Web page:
From SABR member Bill Ryczek at The National Pastime Museum on May 29, 2014:
Boston Braves Manager Casey Stengel and Choate chemistry professor Robert Stengle spelled their last names differently, perhaps the least of many differences between the two men who stood side-by-side in a publicity photo taken at the Choate School in March 1943. Robert was at Choate because he taught there, and Casey was there because Major League Baseball teams had agreed, during this second wartime spring, to minimize travel by training north of the Mason-Dixon Line. The Yankees set up camp in Asbury Park, New Jersey, the Brooklyn Dodgers at Bear Mountain, New York, and a number of clubs worked out in the upper Midwest. The Braves selected Choate, located in Wallingford, Connecticut, just 125 miles from Boston.
Wallingford wasn’t Miami, but ballplayers were instructed not to complain about the cold, the snow, or any other inconveniences, for when American boys were dying in North Africa and the Pacific, such minor grievances would seem petty and selfish. If the players didn’t like Bear Mountain, would they prefer a foxhole in the balmy climate of Guam, being strafed by Japanese fighter planes?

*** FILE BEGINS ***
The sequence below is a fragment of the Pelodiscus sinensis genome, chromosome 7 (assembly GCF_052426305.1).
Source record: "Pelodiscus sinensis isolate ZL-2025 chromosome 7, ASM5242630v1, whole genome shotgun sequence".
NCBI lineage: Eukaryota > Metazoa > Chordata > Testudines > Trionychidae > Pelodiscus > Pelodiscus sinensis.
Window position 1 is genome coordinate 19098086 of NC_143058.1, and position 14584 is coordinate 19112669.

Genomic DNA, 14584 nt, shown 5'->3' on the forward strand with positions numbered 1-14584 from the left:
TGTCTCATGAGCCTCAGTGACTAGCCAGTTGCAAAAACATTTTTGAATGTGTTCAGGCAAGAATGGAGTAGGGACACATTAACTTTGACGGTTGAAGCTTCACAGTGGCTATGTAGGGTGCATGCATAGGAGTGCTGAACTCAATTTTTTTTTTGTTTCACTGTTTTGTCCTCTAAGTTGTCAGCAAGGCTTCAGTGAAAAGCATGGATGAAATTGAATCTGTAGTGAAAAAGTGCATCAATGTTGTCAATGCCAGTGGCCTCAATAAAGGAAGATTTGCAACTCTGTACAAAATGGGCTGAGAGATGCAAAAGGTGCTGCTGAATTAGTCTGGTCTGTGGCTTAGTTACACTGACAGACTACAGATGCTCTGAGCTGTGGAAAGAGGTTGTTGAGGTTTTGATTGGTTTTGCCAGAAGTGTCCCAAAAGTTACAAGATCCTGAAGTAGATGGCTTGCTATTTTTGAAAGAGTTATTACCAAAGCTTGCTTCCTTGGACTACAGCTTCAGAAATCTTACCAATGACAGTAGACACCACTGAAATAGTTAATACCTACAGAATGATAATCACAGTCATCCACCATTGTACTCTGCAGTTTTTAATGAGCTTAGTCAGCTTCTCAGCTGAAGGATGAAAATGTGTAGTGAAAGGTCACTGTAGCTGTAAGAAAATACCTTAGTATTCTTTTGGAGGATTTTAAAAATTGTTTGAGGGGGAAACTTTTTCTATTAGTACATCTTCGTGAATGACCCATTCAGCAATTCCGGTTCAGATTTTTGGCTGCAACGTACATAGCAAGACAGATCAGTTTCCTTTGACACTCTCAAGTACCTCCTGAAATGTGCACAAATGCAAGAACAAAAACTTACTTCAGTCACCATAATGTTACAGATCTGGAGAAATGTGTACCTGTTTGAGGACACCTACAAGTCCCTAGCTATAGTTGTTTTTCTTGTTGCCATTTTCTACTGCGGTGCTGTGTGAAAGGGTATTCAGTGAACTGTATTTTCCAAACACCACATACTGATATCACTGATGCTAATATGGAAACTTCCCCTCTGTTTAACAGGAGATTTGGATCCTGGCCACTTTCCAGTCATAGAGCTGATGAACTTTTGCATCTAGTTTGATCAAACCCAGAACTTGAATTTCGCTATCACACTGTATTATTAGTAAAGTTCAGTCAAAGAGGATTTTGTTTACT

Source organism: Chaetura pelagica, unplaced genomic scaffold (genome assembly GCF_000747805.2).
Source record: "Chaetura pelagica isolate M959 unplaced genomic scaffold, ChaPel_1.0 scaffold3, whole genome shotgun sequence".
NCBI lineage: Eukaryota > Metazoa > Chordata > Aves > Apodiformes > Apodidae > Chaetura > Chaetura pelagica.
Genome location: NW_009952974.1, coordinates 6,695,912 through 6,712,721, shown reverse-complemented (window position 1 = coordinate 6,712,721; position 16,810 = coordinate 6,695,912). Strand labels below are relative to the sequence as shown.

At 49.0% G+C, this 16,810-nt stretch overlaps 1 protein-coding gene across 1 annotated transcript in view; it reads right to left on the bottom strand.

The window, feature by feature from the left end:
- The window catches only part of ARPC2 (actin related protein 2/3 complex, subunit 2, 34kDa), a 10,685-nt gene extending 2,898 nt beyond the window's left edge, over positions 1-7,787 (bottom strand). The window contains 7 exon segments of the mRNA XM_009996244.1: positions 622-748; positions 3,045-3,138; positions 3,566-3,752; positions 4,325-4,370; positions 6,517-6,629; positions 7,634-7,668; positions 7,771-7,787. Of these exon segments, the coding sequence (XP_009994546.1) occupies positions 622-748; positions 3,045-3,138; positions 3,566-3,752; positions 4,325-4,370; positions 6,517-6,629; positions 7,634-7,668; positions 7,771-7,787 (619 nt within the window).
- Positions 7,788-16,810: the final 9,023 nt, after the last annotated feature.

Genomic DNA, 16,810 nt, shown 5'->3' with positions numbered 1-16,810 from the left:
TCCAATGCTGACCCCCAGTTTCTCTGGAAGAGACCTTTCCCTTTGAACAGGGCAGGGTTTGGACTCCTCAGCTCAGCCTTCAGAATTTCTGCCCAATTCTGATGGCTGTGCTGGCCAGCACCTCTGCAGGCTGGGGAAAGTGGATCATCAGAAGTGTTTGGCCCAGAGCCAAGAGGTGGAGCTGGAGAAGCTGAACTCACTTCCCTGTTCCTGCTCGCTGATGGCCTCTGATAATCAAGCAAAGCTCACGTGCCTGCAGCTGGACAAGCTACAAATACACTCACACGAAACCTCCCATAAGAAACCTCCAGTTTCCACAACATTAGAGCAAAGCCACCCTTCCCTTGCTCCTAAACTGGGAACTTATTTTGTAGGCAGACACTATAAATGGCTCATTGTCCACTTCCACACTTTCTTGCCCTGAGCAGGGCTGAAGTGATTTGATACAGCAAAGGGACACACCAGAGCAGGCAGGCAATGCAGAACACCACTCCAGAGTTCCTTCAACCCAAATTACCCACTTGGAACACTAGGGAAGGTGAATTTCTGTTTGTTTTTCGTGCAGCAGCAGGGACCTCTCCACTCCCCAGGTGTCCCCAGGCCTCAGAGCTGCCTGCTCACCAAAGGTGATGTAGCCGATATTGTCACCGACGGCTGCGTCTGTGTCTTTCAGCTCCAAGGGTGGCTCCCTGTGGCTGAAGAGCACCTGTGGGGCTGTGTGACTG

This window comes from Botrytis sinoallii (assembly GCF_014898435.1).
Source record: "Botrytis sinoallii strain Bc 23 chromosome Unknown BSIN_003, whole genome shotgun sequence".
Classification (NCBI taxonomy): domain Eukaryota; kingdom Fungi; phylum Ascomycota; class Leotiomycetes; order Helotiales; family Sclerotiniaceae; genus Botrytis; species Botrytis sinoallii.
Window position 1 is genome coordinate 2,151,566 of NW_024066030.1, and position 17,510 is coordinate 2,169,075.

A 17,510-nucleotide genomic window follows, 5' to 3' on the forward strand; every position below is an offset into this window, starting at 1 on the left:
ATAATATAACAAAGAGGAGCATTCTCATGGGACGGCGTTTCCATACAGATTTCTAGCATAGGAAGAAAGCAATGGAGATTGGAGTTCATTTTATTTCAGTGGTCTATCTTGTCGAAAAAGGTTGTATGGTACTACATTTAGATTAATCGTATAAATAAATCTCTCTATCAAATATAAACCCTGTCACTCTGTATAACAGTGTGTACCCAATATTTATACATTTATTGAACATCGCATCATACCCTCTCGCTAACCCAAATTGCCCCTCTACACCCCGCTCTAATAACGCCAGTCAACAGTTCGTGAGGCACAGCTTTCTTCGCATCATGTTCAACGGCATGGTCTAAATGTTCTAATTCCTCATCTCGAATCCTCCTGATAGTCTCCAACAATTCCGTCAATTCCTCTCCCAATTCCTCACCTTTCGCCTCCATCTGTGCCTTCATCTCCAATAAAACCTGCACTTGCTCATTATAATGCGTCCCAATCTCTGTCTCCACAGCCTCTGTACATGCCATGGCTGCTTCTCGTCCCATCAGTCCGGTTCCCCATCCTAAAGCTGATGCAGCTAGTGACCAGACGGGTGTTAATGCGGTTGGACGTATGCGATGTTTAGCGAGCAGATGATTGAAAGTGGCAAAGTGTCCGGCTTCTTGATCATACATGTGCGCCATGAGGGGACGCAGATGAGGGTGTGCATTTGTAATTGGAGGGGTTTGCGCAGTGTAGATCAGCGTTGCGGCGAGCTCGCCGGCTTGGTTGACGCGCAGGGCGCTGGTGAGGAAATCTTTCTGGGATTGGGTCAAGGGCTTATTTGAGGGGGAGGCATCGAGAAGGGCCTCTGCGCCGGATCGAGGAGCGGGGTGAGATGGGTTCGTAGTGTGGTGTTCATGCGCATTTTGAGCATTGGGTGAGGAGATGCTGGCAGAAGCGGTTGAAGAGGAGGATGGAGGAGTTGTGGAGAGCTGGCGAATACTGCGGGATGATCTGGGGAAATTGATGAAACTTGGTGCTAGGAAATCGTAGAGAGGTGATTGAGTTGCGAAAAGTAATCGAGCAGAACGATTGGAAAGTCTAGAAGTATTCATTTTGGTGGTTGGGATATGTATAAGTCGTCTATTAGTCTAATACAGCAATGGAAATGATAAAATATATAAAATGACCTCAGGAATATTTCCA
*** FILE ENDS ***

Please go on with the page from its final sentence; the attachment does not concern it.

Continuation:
Players were also advised that it was inappropriate to ask for a raise at a time when draftees earned $600 a year. President Franklin Roosevelt, in conjunction with a bill to raise the debt ceiling (debt ceiling debates are not a twenty-first-century phenomenon), wanted to tax all income in excess of $25,000, and while few players made that much, it was clear that he frowned on the prospect of civilians taking advantage of wartime manpower shortages to gain higher salaries. Owners, always looking to keep payroll expense to a minimum, took full advantage of the situation, and while some players held out, most accepted their pay cuts without complaint.
During every war since the Civil War, baseball walked a fine line between guilt at not sharing the sacrifices of the men at the front and a desire to keep the game alive.
Read the full article here: http://www.thenationalpastimemuseum.com/article/ole-perfessor-meets-chemistry-perfessor
Originally published: May 29, 2014. Last Updated: May 29, 2014.